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“No, Carina.” Syren objected.
Carina was pulled back once again from the bustling crowd surrounding the reporters and cameras that clicked away at the beauty they had all gathered for. It was hard to look away from it, despite how long Carina Curio and her friends had been at the shore.
The bow of the RSV Bellador shone a stunning jet-black, its steel gleaming against the late afternoon sun. It rose out of the water like the tail of a colossal whale or the skyrisers they saw in the bigger cities. Carina could hardly believe the ship was a work of their own teeny tiny town— and she also could hardly keep her feet from taking her over to where the media that the town had been talking about for months, was gathered.
“Why not?” she retorted, throwing an annoyed glance at her friend.
Syren huffed a puff of frosty air, blowing strands of her white blonde hair off her face to reveal her narrowed grey eyes.
“We don’t know the first thing about them. My mom’s always telling me we aren’t supposed to trust people from outside, they’re usually trying to manipulate us.”
“How does that make any sense?” Carina’s neighbour, Bren, asked, appearing beside them with another ice cream cone, “What the hell do they want with MageTown?”
“No, it could be true.” Carina argued, her interests now sparked, “But I’ve never seen any foreigners here till now, do you think they sneak in after dark? Do you think that’s why we can’t go to the White Forest after sunset?”
“No, Carina.” Syren repeated again, trying to keep her patience, “It’s just that MageTown is going to be in the press for a while because of the ship, and they’ll want to know all about us and twist our words. That’s what they do. That’s what they did with Rainiville when they had that murder and all the press was down there last year.”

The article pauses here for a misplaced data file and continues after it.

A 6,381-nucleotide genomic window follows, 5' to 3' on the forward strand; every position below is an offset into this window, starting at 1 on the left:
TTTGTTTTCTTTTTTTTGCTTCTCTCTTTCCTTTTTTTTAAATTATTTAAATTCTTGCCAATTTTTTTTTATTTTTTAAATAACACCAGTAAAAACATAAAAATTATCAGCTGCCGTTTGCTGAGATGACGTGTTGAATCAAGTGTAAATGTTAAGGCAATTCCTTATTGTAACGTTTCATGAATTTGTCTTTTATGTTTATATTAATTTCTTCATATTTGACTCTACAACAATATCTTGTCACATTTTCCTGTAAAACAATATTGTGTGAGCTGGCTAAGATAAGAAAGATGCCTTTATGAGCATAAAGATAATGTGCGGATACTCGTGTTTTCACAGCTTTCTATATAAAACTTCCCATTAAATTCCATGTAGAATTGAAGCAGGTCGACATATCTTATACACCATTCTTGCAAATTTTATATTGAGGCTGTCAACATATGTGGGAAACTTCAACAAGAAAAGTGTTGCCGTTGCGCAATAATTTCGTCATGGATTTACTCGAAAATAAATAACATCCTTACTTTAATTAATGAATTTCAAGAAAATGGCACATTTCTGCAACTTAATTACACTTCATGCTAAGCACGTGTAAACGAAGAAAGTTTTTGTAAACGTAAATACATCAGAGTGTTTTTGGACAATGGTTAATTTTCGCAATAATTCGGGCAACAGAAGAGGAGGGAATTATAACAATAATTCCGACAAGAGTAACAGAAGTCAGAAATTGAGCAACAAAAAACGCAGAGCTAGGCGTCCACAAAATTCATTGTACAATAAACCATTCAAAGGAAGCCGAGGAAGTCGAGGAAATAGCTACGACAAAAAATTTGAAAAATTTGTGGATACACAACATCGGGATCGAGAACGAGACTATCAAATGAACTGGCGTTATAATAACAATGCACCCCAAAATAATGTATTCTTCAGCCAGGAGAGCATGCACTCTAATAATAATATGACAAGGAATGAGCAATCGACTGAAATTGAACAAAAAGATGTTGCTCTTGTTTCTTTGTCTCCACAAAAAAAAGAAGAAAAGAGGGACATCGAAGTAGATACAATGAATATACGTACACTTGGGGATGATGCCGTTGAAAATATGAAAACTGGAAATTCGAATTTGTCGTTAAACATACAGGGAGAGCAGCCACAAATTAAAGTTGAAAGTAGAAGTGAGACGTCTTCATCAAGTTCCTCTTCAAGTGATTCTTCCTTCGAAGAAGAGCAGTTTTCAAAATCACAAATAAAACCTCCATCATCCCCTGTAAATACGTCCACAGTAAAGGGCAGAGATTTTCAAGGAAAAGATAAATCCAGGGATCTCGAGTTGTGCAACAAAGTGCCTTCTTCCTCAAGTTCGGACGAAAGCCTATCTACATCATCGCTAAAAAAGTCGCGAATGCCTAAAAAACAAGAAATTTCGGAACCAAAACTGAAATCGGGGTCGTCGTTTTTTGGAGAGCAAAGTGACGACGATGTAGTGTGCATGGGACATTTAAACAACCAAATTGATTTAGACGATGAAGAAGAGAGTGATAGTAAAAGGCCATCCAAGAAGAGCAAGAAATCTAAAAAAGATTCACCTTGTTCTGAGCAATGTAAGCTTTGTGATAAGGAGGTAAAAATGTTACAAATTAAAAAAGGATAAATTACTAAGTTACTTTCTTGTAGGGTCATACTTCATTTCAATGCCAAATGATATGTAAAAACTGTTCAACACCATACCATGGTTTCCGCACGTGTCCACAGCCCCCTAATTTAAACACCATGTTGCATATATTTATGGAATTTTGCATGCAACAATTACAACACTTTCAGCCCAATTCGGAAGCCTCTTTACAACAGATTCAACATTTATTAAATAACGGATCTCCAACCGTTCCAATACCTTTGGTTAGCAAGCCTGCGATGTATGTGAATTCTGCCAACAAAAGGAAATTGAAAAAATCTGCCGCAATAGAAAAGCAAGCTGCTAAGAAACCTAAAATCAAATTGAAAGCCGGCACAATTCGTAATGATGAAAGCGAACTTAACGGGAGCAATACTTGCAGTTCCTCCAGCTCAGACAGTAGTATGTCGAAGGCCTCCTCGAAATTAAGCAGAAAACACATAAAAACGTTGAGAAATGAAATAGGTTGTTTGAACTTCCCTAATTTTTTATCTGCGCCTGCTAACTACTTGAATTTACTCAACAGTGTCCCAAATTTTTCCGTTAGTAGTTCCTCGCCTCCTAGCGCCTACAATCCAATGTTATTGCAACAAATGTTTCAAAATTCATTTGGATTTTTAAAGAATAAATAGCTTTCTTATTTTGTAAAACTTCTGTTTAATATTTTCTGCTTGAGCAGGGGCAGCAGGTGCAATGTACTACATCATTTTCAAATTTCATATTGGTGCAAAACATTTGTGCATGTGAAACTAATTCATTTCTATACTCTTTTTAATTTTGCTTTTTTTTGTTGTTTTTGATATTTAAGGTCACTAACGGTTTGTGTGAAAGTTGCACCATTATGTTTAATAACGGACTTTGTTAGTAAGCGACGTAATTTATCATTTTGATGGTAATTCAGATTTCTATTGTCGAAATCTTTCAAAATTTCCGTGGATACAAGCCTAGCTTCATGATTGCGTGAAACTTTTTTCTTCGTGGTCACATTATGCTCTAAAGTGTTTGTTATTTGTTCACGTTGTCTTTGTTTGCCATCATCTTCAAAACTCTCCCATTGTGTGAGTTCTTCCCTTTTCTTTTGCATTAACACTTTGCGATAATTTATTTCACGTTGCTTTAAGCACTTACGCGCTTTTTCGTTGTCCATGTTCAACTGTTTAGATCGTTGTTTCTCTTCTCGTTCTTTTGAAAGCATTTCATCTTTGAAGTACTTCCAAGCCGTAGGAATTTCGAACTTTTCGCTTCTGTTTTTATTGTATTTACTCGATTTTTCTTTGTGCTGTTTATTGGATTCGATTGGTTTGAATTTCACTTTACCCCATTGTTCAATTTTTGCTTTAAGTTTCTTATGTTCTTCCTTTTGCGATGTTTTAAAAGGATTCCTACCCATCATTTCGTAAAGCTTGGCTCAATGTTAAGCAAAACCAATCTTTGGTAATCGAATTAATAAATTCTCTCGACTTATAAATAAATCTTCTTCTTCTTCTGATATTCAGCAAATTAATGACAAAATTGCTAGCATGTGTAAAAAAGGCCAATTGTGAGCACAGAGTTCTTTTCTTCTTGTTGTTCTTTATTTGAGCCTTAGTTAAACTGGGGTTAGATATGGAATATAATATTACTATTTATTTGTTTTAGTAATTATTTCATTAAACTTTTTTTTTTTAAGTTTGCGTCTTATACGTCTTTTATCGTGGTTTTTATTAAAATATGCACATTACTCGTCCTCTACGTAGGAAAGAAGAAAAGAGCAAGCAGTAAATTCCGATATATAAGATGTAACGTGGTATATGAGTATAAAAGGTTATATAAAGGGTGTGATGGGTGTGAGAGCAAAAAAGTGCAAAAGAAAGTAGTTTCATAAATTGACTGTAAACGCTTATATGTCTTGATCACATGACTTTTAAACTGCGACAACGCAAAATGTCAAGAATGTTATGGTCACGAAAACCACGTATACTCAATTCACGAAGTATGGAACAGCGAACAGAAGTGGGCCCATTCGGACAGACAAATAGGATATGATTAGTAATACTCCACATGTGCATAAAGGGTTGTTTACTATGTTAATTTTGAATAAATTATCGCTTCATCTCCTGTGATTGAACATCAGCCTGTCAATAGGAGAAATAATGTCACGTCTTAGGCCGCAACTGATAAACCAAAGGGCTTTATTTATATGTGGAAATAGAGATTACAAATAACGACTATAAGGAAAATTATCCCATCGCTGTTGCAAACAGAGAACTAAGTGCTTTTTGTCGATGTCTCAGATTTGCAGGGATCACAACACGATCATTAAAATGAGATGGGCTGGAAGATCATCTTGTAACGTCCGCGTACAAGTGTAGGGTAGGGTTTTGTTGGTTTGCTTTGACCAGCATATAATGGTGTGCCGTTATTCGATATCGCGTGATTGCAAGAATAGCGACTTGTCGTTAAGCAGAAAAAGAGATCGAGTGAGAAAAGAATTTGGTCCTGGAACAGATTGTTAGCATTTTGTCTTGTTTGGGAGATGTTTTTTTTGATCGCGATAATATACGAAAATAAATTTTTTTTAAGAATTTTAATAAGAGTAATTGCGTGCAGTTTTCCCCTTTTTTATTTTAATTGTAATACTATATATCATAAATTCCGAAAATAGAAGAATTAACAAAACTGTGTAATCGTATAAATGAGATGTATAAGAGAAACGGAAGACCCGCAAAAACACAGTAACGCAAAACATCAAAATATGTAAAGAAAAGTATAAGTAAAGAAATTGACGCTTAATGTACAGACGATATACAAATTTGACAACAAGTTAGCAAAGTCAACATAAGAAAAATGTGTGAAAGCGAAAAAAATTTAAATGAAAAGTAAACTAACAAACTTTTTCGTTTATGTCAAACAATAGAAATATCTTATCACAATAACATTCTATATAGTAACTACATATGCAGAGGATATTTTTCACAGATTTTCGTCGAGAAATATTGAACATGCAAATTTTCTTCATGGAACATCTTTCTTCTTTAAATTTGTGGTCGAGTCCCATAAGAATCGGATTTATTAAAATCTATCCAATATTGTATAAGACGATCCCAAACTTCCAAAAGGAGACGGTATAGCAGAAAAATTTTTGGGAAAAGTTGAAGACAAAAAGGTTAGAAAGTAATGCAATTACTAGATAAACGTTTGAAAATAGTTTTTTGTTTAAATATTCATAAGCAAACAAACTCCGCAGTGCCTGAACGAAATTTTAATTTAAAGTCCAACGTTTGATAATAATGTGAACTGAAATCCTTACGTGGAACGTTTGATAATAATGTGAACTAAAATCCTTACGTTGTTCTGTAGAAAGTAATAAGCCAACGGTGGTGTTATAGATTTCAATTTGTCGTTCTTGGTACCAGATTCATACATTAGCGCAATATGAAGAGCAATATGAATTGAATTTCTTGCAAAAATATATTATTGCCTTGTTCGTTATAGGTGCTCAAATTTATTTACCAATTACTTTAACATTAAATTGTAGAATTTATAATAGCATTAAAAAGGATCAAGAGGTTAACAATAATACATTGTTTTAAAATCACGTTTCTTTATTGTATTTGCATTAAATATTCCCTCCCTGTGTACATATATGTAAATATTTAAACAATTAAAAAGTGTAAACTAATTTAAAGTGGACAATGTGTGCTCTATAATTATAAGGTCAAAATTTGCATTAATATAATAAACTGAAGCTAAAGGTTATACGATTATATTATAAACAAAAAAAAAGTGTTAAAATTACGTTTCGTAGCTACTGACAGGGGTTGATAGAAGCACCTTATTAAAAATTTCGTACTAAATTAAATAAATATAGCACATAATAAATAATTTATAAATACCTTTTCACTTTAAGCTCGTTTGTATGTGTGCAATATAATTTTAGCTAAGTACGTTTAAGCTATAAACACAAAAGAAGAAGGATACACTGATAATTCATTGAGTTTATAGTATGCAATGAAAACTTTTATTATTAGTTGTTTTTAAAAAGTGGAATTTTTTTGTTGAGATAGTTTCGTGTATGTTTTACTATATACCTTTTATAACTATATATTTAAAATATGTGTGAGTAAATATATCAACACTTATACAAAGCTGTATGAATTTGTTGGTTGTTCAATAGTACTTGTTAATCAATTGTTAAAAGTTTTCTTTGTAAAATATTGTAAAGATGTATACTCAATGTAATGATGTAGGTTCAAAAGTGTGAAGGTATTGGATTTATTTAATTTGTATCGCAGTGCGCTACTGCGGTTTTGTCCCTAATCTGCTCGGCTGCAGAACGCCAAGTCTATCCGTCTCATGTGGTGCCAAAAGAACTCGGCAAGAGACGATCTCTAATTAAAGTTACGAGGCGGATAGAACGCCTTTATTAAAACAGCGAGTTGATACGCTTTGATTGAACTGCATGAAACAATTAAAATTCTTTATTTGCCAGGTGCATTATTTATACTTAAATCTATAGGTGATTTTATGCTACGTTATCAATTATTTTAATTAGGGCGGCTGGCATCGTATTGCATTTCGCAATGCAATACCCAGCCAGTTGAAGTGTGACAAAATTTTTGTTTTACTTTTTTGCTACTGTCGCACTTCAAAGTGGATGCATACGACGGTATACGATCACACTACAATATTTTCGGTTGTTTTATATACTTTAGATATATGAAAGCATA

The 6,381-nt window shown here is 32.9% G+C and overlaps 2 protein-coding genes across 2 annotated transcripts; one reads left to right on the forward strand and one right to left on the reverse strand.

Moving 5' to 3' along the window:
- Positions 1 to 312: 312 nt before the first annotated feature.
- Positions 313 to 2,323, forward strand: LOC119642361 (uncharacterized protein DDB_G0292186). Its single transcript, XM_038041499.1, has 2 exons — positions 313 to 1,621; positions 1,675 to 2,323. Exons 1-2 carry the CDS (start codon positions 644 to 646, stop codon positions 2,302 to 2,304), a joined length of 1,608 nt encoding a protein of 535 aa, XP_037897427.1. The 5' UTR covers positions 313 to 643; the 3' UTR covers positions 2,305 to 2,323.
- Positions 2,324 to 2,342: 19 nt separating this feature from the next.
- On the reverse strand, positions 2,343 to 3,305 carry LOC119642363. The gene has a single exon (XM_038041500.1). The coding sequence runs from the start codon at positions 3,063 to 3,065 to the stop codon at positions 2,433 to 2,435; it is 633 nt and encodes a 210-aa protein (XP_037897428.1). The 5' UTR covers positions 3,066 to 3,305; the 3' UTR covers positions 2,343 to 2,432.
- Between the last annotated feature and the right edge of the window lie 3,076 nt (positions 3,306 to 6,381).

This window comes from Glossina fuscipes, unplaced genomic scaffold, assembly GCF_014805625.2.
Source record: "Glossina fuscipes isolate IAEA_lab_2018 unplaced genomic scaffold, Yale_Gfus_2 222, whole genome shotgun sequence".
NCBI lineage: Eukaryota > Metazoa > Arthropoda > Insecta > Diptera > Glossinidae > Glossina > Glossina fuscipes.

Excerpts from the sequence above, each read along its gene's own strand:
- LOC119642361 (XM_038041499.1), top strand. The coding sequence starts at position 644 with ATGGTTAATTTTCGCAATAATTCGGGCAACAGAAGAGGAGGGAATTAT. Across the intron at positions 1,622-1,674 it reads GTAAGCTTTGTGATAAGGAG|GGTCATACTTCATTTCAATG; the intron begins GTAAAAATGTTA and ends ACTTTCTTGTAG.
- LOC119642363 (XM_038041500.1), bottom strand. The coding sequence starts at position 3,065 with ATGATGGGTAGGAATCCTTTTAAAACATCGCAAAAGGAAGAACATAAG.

Carina looked around at the strange faces cloaked in strange attire of all sorts of bright colours and silk fabrics that she wasn’t used to seeing. It put into perspective just how blue and green MageTown was if this was how the rest of the world dressed; it was fascinating, she could observe them all day, but the clock was ticking and she needed to take advantage of the press, as well as her a good look at the Bellador. She seriously regretted not taking on Syren’s offer to visit the shore all week after sunset, because she was only just realizing how magnificent a work that ship was— it was bigger than anything she’d ever seen.
Carina adjusted her hair in a nearby carriage that rode by and adjusted her yellow ribbon quickly.
“You mean to tell me that we aren’t supposed to get photographed at all?” she cried, turning back to Syren in disbelief.
“Yeah, you think we came down here to talk about your stupid purple lights?” Bren agreed, taking a step back as Syren’s eyes flashed warningly in his direction.
“I knew I shouldn’t have told you.”
“No, no, we believe you, really.” Carina assured, “We’re just trying to process it.”
“Yeah, we’ll believe it fully tomorrow, when we don’t have other things to focus on.”
“Where’s Maliko, Carina?”
“Fucking hell— hey, watch it!” Carina cried, as a gold velvet overcoat shoved her from behind.
“You don’t have to be aggressive.”
“And you don’t have to tell her what to do, Syren.” Bren replied, if only to stir the pot further.
“No, she’s right, I promised Mom I’d watch out for Maliko. Only problem is, it’s about as easy to keep him under my line of sight as it is to kidnap a honking goose.”
“When was the last time you saw him?” Syren asked, standing on a nearby wooden box and scanning the intense crowd with increasing panic, “Oh, he must be so scared all alone out here.”
“I last saw him before you pulled me to the side to show me the purple lights in the sky.” Carina answered, her previous annoyance returning.
“What purple lights?”
All three of them froze and threw each other questioning glances before peering over their shoulders to find, sure enough, Carina’s other best friend, Naya, beaming behind them. She motioned at the Bob her wild, brown curls were in and then twirled around in the feathery black dress she had picked for that evening.
“What do you think?!”
“What are you doing here?” Bren blurted, earning a uniquely intense glare from Syren.
“How are you?” Carina attempted to repair the damage.
Naya, however, seemed unfazed.
“I’m so excited!” she squealed, “Oh, did you see all the photographers? I’ve been photographed three times on my way here. One journalist said she’d call me a ‘dashing MageTownian’. You’re not seriously telling me that’s what they call us. But look at the ship, doesn’t it look like it’ll just come crashing down at any moment?”
“You should see it at night.” Syren laughed.
After that, they fell into a briefly awkward silence, glancing at one another while trying not to let Naya notice, even though she was observing them avidly, the grin on her face slightly faltering.
Bren went on to say something about how lame Carina and Syren were being about the ship and how he only needed to find Richie in order to ditch their asses, but Syren quickly pulled Carina aside before she could hear the rest.
“Just be normal with her, alright?” Syren ordered in a low tone, “Respond to her in whatever way she initiates.”